The aim of this paper was to analyse the association of demographic, clinical and pharmacological risk factors with the presence of SARS-COV-2 virus infection, as well as to know the variables related to mortality from COVID-19 in nursing home (NH) residents.
Retrospective case–control study. The study variables of those residents who acquired the infection (case) were compared with those of the residents who did not acquire it (control). A subgroup analysis was carried out to study those variables related to mortality.
Nursing homes in the region of Guipúzcoa (Spain).
Participants and interventions
4 NHs with outbreaks of SARS-CoV-2 between March and December 2020 participated in the study. The infectivity and, secondary, mortality was studied, as well as demographic, clinical and pharmacological variables associated with them. Data were collected from the computerised clinical records.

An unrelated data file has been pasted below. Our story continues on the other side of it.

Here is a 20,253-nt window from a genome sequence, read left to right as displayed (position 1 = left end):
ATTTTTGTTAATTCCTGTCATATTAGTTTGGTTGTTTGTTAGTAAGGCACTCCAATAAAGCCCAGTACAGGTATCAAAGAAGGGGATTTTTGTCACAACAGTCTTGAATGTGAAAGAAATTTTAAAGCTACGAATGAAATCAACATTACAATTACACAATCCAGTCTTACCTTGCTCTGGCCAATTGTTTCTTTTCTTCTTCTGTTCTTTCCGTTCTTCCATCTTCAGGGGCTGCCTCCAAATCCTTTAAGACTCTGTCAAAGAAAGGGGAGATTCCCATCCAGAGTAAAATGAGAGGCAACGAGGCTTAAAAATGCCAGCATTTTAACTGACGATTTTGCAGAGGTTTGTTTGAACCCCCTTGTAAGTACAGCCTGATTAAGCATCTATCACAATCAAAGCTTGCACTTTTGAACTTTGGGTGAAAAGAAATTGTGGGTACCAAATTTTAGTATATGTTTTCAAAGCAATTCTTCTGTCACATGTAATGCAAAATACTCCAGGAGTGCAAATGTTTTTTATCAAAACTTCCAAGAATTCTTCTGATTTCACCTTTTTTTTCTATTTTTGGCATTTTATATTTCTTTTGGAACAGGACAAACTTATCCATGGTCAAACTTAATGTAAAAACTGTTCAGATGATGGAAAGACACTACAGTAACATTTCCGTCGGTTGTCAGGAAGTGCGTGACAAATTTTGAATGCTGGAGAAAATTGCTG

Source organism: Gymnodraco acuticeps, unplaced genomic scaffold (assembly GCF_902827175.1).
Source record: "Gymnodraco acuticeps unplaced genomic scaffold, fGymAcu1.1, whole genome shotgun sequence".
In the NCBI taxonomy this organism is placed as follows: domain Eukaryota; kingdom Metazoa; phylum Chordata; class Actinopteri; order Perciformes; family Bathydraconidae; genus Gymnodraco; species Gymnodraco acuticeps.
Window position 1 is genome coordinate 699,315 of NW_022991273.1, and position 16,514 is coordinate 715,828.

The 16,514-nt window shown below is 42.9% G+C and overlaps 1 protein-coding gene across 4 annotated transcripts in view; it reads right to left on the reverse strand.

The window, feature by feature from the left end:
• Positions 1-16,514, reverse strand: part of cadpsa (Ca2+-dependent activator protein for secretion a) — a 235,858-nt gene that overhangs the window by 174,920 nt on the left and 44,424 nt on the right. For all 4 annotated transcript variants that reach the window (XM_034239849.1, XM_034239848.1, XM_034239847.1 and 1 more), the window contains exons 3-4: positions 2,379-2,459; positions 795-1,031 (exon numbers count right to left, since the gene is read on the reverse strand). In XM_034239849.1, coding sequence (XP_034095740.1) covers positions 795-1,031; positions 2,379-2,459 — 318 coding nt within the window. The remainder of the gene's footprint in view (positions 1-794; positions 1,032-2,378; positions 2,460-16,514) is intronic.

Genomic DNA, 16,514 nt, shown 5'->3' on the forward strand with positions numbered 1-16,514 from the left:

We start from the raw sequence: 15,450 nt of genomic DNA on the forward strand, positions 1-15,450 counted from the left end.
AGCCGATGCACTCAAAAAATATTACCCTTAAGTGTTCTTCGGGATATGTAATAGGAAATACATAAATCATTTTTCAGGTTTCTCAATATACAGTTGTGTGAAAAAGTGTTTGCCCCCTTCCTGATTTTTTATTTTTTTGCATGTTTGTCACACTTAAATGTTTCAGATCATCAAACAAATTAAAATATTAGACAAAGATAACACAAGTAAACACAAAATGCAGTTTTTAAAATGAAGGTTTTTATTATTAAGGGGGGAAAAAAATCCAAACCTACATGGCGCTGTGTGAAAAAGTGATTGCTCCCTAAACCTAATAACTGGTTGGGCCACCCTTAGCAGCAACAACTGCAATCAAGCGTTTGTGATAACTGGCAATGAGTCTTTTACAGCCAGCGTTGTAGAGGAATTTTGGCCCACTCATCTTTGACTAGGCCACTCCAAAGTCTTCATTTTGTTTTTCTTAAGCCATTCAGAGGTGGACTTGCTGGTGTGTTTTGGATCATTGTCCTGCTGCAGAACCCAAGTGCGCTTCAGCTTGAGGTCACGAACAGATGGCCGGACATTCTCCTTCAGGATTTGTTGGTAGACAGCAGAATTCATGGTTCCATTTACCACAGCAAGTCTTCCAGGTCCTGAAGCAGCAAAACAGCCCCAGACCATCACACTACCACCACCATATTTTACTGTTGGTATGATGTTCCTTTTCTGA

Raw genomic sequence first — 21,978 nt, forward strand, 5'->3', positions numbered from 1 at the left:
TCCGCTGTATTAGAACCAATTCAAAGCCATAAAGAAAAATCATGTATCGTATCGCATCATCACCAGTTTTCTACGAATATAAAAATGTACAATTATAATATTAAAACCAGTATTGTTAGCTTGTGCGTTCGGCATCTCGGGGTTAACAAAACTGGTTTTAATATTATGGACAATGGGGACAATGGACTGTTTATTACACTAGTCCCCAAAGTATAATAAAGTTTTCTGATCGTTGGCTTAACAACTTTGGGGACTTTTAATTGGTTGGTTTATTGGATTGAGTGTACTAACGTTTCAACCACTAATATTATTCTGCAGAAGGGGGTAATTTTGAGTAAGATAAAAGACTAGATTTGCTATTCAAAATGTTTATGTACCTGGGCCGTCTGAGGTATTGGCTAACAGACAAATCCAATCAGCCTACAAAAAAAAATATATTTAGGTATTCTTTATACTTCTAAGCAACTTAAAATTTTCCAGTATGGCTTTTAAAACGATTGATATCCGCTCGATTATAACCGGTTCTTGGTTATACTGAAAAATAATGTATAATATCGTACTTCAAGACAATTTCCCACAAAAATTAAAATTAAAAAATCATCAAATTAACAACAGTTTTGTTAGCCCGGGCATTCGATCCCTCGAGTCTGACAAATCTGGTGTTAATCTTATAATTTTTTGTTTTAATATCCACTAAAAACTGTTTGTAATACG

Infection and mortality rate. Risk factors associated with infection and mortality.
436 residents were studied (median age 87 years (IQR 11)), 173 acquired SARS-CoV-2 (39.7%). People with dementia and Global Deterioration Scale ≥6 were less likely to be infected by SARS-CoV-2 virus [OR=0.65 (95% CI 0.43–0.97; p<.05)]. Overall case fatality rate was 10.3% (a mortality of 26% among those who acquired the infection). COVID-19 mortality was significantly associated with a Global Deterioration Scale ≥6 (OR=4.9 (95% CI 1.5–16.1)), COPD diagnosis (OR=7.8 (95% CI 1.9–31.3)) and antipsychotic use (OR=3.1 (95% CI 1.0–9.0)).
Advanced dementia has been associated with less risk of SARS-CoV-2 infection but higher risk of COVID-19 mortality. COPD and chronic use of antipsychotics have also been associated with mortality. These results highlight the importance of determining the stage of diseases such as dementia as well as maintaining some caution in the use of some drugs such as antipsychotics.